compafling (afe Candenoer, there is the entrance into 
White- the White-Sea, or Bay of St. Nicholas, which Mailer 
5"- KjihariU'tanceller, inthc Kjchard-Bonaventure, h&M- 
covered, and fetled a Trade with the Jihfcovitei, or 
Tiujfei, at the Town of St. Nicholas, a well known 
Port, lituate at the influx of the River Duma, into 
thcBay. ButSt. Af«W', on the Sea-fidc, common- 
ly called Arch- Angel, is the Town of greatcft Trade, 
efpccially by the liiigUfi, who have of late there fixed 
their Staple. 

The principal Commodities they fend abroad, are 
Rich Furs, Hemp, Flax, Filli, Train 0;,i, Koncy, 
Wax, Pitch, Roiin, and the like; rccei\iiig in :j- 
turn, Cloth, Silk, Tapftery, and fome other Mer- 
Ijfland. Without this Bay, on the Coaft of ia/i/aW, Fiti 
xarli^, md Normay, itel\ola, Hegor, (ncai unto wMch 
Sir Hugh Wihughby, with his Company, in the Bon 
'Tfperan^a, attempting firft the difcovcry of unloiown 
Places in this Icy Sea, vfcrc frozen to death) next are 
Wariiboiife, and the North- Cafe, fo called, becaufe it is 
the out-moft Northern Bound of the Continent of 
M , . "Drotiten, in the Latin Nidrofia, fo called, from the 
'' River Nider, on which it is feated •, antiently the Me- 
tiopolis of Norway, but fincc the fubjcdion of this 
Countrey to the lianes, reduced to a Burrough. Ber- 
gen the principal Town of this Countrey, the ordina- 
ry Refidence of the GovcrnOur for the Kings of Oen- 
wiaik ; ftrongly fcituate amongft high Mountains, at 
the bottom of a deep Creek or Arm of the German 
Ocean, called Carmfunt, a fafe and noted Port, much 
lefortcd to by Merchants of moft European Nations, 
brlngliig thither Com, Bread, Beer, Wine, and Bran- 
dy, to fupply the natural wants and dcfefts hereof -, 
and in exchange tranfporting Fifli, Furrs, Boards, 
Cordage, Mafts, and other Materials for Shipping. 
Then Longfound, Anjloo, Aiaeiflrand, and Gottenburgh, 
noted for the multitude of Herrings thereabout. 
. Not far from hence is the entrance into the Bahick- 

Sca, which beginneth at the narrow Paflage called the 
Sdnd. Sound, and interlacing the Countries of Denmar^^, 
Swedland, Poland, and Germany, extending even to 
Livonia and Lithuania. The Mands whereof are many 
ia number, the chief are, 2^ealand, Funen, Langeland, 
Laland, Falflre, jllfen, Meun, l{agen, Bornholm, Oe- 
™"''" land, Gothland, OJet, Dageroort, ^nert, and Hooge- 

The cdlief Pol-ts and Places of note bordering on 
the Sea, nveEl/enore, ftrongly feated on that narrow 
Strcight,or Frctum, not above a Dutch mile in breadth, 
commonly called by the name of the Sound ; Over a- 
gainft which, on the other fide,is Eljengburgh, a ftreii^ht 
through which all Ships that have .iny trading to or 
from the Baltick-Sca, muft of ncce'ftity tike their 
courfe, all other Paflages being either barred up with 
impSftable Rocks, or otherwife prohibited by the Kings 
of Den'/iark^ , upon forfeiture of all their Goods. Co- 
penhagen, or Haven of Merchants, placed by the Sea 
in the fame Ifland of Zealand, being a convenient 
Port ; This and the magnificent Caftle of Cronenburgh 
near ElJenore,he'm^ the eonftant Refidence of the Kings 
ot Itenmart^. 

The next are Slesbourgh, Elholm, Calmar, Z.nidder- 5,^,jjj_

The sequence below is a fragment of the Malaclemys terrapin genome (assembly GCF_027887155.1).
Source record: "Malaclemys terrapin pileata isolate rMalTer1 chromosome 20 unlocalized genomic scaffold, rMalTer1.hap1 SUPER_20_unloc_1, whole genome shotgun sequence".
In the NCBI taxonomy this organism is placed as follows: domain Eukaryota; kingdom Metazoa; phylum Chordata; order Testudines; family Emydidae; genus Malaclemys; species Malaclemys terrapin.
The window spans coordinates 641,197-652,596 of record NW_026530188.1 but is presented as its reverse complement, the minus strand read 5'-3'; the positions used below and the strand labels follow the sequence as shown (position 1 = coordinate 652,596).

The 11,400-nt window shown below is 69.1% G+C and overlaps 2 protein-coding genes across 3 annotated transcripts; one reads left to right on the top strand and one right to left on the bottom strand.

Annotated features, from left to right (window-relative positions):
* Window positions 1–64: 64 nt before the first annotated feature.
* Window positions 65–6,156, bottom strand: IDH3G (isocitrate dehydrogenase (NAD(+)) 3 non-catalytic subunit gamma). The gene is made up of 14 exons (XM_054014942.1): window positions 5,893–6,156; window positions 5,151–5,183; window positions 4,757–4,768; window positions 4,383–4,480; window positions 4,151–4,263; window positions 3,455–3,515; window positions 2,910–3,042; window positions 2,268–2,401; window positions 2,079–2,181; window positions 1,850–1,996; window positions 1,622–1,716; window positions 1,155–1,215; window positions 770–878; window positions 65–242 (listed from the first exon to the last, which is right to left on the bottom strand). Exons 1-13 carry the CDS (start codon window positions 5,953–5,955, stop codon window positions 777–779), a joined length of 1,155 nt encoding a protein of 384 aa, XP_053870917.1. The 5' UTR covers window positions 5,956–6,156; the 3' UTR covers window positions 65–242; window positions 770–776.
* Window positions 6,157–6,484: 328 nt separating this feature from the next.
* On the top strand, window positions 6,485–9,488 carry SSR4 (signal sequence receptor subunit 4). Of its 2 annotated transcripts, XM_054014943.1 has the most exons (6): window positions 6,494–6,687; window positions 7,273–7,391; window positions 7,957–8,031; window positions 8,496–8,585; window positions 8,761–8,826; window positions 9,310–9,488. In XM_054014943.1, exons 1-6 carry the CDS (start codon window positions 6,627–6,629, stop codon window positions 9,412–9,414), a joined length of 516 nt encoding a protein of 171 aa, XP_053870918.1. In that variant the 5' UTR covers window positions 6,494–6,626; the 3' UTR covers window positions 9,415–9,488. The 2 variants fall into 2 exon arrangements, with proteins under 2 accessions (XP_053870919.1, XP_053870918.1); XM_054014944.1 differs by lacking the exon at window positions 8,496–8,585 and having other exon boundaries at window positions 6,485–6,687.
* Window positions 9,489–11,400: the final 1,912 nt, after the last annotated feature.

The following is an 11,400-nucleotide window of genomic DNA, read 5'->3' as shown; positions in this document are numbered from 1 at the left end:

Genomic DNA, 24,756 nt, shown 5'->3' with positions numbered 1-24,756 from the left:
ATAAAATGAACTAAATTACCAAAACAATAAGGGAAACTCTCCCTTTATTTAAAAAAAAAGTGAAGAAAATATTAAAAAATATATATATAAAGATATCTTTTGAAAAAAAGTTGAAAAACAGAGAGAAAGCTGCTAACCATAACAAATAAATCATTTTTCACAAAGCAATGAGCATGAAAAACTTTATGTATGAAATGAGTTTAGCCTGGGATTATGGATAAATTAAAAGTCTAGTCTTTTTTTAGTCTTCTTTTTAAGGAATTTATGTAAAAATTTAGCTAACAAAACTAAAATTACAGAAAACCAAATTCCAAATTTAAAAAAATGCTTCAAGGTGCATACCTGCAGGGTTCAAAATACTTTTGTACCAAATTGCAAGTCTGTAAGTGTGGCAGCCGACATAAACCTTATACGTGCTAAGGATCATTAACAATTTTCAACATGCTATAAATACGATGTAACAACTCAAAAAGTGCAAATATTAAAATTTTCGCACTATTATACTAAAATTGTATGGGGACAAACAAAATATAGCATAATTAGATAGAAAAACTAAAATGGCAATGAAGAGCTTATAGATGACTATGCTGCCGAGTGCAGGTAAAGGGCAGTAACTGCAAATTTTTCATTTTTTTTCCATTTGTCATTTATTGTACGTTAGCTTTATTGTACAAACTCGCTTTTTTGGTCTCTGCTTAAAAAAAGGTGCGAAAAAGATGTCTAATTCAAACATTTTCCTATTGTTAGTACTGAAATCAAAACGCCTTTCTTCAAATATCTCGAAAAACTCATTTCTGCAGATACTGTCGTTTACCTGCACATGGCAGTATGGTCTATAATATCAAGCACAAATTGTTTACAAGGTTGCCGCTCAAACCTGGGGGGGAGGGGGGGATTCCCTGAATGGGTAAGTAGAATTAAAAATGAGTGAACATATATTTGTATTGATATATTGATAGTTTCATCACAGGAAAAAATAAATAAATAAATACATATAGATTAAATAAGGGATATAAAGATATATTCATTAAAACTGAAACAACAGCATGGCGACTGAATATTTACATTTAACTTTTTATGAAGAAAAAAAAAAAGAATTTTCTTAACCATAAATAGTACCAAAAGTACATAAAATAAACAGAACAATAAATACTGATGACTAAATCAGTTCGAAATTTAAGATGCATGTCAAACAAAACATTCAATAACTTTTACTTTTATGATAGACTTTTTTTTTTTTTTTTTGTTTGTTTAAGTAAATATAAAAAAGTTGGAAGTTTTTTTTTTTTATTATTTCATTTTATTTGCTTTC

coppcn, Nordcoppen, Nycoppen, Stockholm, the Metro- |a„d. 
polls and chief trading Port o£ Srvedland, and a place 
wortliy obfervation for Merchandize ; exceeding 
ftrong, both by Art and Nature, being fituate ir\ 
the Mariflies, like t^enice at the Mouth of the Lake, or 
River Meier ; the paffage to it out of the Bay being 
very narrow, and yet fo deep withal, that the great- 
.'ft Ships of burthen may fayl up to the City ; the 
Port within the Srcight being fo fafe and capacious, 
that it is able at one tune to receive 300 Sayl, which 
ufually ride theic without Anchor. 

Next, Up/at, an Arch-Biiliops Sea and Univcrfity, 
placed not far from the Bay of Bodnar, called alio 
Sinus Bodicui, or the North Bottom, a long and not North- 
much frequented Sea, which from the Latitude of 60, Bottom, 
extends it felf even to the Corfts of Lapland and Fin- 

Places of note are few worthy obfcrvation,the chief 
Birl-ara in M^efi Bodden, betwixt the Bay and a great 
navigable Lake : Toroma the bcft place of Trade,feat- 
ed at the very bottom of the Bay in North Bodden : 
Heljingeliac more North than that, towards the Bor- 
ders oi Lapland: l^rlabi in £a^ Bodden, on the Bank 
of the Gult,conveniently feated fora Town of Trade. 
The Countrey is but barely ftored with Grain and 
Fruits,but full of great variety of WUd Beafts,whofe 
Rich Fuiii yccli great profit to the Inhabitants ; and 
by reafon of the commodious fituation on all fides of 
the Bay, well ftored with Fifli. 

At the South-caft part of this Bay is the Ifiand 
Erk, near to the Town Aboo, from whence all alongft: 
the Shores Eaftward, on the South fide of F!nland,the 
Coaft is exceeding dangerous, and for the moft part 
innavigable, becaufe of the innumerable multitude of 
Mands, Shoals, and Rocks, the greatcft of which is 
called the Felting, even as far as IVyborg, a Town 
conveniently feated at the bottom of the Bay or Gulf 
of t inland, oMedSinm Fmniens. Over againft which 
is Narva, on the North Bank of 'Suina, where it falls 
into the Bay of Finland, the only place of Trade, in- LieflanT 
to Mofcovia or Hujfia, through the Baltteli. 

Jie-vel a well traded Port, fituate in the fame Bay, 
which together with It'yborg and the Narve, arc now 
in the poffeffion of the KmgoiSwedland. 

The next Port of note is Riga, a famous Empory, PolaiiC* 
of great refort for Forrcign Merchants ; who carry 
hence Pitch, Wax, Hemp, Flax, and fuch othct